Unhappy end? Turkish Stream cancelled, Russian sanctions escalate

EPA/MIKHAIL METZEL / POOL MANDATORY CREDIT/RIA NOVOSTI/

Seems a century ago: Turkish President, Recep Tayyip Erdogan (L), shake hands with the Russian President, Vladimir Putin (R), during the G20 summit in Antalya, Turkey, 15 November 2015. In addition to discussions on the global economy, the G20 group of leading nations is set to focus on Syria during its summit this weekend, including the refugee crisis and the threat of terrorism.

Russia sanctions against Turkey: energy, food, tourism, aviation


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On Thursday Moscow welcomed Francois Hollande. The French President is trying to draw Russia in an anti-Islamic State (IS) coalition that will be united.

That is difficult since the downing of a SU-24 fighter jet by Turkey on Tuesday. That incident is the most heated between a NATO member state and Russia in five decades. And there is no sign of de-escalation in the Russo-Turkish standoff.

The surviving pilot of the Russian SU-24 jet-fighter shot down over Syria on Tuesday, 24 November said the crew received no warnings.  On Wednesday, TASS reports, Konstantin Murakhtin, confirmed that the Su-24 jet never crossed into Turkish territory. Russia’s Sergei Lavrov reiterated that position, concluding that by downing the Russian aircraft “the Turkish government in essence sided with ISL.” Countering Russia’s position, the Turkish military released tapes of warnings to the pilots, Al Jazeera reports.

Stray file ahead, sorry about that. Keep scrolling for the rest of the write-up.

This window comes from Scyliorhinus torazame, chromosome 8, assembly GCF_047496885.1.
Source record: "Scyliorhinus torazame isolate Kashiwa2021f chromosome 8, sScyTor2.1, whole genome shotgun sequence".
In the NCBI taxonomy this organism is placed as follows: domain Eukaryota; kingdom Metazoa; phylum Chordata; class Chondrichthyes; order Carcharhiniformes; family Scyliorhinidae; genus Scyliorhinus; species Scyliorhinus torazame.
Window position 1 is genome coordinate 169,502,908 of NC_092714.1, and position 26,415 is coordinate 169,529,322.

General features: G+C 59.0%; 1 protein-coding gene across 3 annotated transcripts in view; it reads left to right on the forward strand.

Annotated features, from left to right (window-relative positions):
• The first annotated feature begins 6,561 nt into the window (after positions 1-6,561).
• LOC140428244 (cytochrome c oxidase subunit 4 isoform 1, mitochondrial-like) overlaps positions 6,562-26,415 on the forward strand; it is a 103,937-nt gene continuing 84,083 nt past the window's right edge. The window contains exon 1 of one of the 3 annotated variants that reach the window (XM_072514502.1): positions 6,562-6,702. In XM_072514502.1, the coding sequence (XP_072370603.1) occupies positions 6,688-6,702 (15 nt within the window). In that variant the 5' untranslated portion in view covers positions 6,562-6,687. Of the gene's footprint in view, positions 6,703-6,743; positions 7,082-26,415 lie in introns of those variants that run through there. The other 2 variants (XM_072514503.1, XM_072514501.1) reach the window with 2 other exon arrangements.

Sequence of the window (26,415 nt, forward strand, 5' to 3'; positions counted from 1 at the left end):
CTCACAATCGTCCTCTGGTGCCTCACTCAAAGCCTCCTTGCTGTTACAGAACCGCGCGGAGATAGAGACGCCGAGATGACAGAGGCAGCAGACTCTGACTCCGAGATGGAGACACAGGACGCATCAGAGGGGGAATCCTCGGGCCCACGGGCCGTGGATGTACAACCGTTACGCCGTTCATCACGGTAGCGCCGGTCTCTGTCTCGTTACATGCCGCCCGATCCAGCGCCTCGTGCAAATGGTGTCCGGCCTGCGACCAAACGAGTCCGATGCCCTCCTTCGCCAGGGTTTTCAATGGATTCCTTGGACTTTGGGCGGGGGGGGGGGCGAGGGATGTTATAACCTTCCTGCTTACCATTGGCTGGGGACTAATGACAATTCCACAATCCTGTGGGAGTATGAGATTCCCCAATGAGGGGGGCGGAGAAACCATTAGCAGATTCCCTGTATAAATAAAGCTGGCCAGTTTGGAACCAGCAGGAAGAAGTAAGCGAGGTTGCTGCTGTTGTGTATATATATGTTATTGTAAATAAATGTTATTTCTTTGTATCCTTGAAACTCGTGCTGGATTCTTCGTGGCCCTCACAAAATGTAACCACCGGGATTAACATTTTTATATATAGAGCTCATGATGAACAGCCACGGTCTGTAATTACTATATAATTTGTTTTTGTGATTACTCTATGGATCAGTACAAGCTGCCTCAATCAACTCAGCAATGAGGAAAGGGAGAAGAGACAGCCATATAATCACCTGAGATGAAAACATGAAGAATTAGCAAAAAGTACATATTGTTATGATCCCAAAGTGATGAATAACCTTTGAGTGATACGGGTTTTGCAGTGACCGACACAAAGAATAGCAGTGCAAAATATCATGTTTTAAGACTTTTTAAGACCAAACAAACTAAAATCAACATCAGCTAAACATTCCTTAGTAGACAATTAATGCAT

But, Russia is less than convinced and is taking economic countermeasures, far greater than previously thought.

According to Bloomberg, the Minister for Agriculture, Alexander Tkachev, said 15% of Turkish imports were found to breach Russian regulations.

The question was looming whether Russia would be willing to jeopardize “Turkish Stream,” a natural gas pipeline intended to channel Russian Gas to Turkey and, thereon, to the Balkans. As a market in its own right, Turkey is the second-largest buyer of Russian gas after Germany according to Politico. The answer is yes.

On Thursday, the Russian Minister of development, Alexei Ulyukayev, said that Russia is cancelling Turkish Stream and is considering cancelling a contract for the construction of the Akkuyu nuclear reactor in Mersin province.

Speaking to Sputnik Ukulayav stated:

“This project is no different from any other, we are talking about our investment cooperation [with Turkey], it is one of the most perspective investment projects, and, just like any other project, it falls under the law on special economic measures.”

Tourism is also likely to be affected, not only due to negative publicity, but also because Russia is considering extending an embargo to Turkish airliners, including charter flights.

Turkey’s President Tayyip Erdogan called Kremlin’s reaction “emotional.”

Meanwhile, the leader of the Just Russia party says the Duma is ready to recognize the Armenian genocide, according to RIA Novosti.

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